Orphan Barrel Forager’s Keep

Drink Reviews whiskey
Orphan Barrel Forager’s Keep

Diageo’s Orphan Barrel series has, to date, offered up a wide range of old-as-the-hills whiskeys that would otherwise likely have been lost to time. Those releases have included quite a few bourbons, some Tennessee whiskey, and Canadian whiskey. What they haven’t included is single malt scotch—until now, that is.

Forager’s Keep is not only the brand’s first scotch; it’s also the first Orphan Barrel release from a distillery outside North America—and I must say, these guys found a hell of a scotch to spring on the world here, from a singularly unexpected source.

This 26-year-old single malt, hefty MSRP of $399, hails from the Speyside distillery Pittyvaich, which was in operation from 1974-1993, primarily producing malt whisky for various blends. In fact, Pittyvaich only released their own single malt a few times before the distillery’s closure in 1993 (it was demolished in 2002), but if they’d known what a lovely product it would be at 26 years old, perhaps they might have remained in business longer. Regardless, this bottling has the odd distinction of having been in the barrels for longer than the distillery was even operation.

Matured in various refill barrels, it’s immediately clear to the eye that Orphan Barrel didn’t bother with any kind of caramel coloration on this release—we can only say kudos to that. It pours a very light, straw gold, belying the quarter century it spent in oak. To the American consumer, this is perhaps a shocking sight, but bringing the glass to your nose makes it clear you’re not being robbed of anything—far from it.

On the nose, this is a lovely, sweet, fruit-forward whiskey, with big notes of marshmallow fluff, apricot, peach and apple. There’s a nuttiness and viniferous/slightly citrusy quality that is common to Speyside whiskies that have spent time in sherry barrels, but that’s the odd thing about Forager’s Keep—it apparently hasn’t come in contact with any sherry at all, which is remarkable in terms of how sherry influenced it seems. Regardless, this is quite fruity and soft on the nose, with gentle ethanol character and plenty of vanilla and fruit—positively cobbler-esque.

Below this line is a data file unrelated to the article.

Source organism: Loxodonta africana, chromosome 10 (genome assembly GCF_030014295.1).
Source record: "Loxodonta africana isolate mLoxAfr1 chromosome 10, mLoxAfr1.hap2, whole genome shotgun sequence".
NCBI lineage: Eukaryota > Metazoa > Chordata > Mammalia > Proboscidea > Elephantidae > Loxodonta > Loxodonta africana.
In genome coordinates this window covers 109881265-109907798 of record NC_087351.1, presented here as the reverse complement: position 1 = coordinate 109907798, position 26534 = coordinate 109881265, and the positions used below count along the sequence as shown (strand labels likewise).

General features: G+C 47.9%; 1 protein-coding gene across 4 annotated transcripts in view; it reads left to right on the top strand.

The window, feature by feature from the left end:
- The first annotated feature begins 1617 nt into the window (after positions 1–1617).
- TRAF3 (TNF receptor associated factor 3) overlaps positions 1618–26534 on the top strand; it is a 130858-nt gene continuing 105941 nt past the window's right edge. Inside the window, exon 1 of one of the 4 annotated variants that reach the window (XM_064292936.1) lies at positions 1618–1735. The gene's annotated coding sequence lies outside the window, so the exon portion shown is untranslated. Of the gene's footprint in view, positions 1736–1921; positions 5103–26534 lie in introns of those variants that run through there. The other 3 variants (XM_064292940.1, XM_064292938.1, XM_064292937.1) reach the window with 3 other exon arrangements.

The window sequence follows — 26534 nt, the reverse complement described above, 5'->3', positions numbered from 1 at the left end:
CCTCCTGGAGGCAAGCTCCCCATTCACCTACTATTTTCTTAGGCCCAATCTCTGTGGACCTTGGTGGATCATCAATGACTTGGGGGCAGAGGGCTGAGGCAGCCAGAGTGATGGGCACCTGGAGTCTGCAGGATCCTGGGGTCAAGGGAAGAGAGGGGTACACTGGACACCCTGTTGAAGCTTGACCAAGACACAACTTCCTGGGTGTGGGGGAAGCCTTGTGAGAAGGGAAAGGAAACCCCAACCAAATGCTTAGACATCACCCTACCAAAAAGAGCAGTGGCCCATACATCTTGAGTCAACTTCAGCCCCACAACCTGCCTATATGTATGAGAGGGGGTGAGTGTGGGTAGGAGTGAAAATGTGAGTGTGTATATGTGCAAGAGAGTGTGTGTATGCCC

On the palate, this is likewise quite tasty. An explosion of fruit (apples, stone fruit) and moderate-to-high sweetness mingle nicely with grassier, Speyside whisky qualities, finishing on each sip with lingering but nicely subtle kisses of brine and smoke. Impressively, the booze is incredibly well hidden for the 96 proof (48% ABV), being almost absent entirely on the palate but instead showing up in the chest—this is one of the most dangerous scotches I’ve ever tasted, in that sense. Vanilla richness complements a creamy (although not particularly full) mouthfeel, with long-lasting fruit notes and a spicy finish of ginger and nutmeg that lingers for minutes.

Suffice to say, I am plenty impressed with this Orphan Barrel release. It manages to be plenty decadent without being overly sweet or cloying, but is also extremely approachable thanks to its gentle alcohol profile. It’s enough to make me wish that Pittyvaich single malts were regularly available, as they seem to combine some of the best aspects of fruited Speyside whiskies with hints of Highland and Islay.

As always, the price tag is asking a whole lot, but if you manage to find a way to sample a dram of this one, I can’t imagine you’re going to be disappointed.

Distillery: Pittyvaich (Orphan Barrel, Diageo)
Style: Single malt scotch
ABV: 48% (96 proof)
Availability: Limited, 750 ml bottles, $399 MSRP

Jim Vorel is a Paste staff writer and resident brown liquor geek. You can follow him on Twitter for more drink writing.

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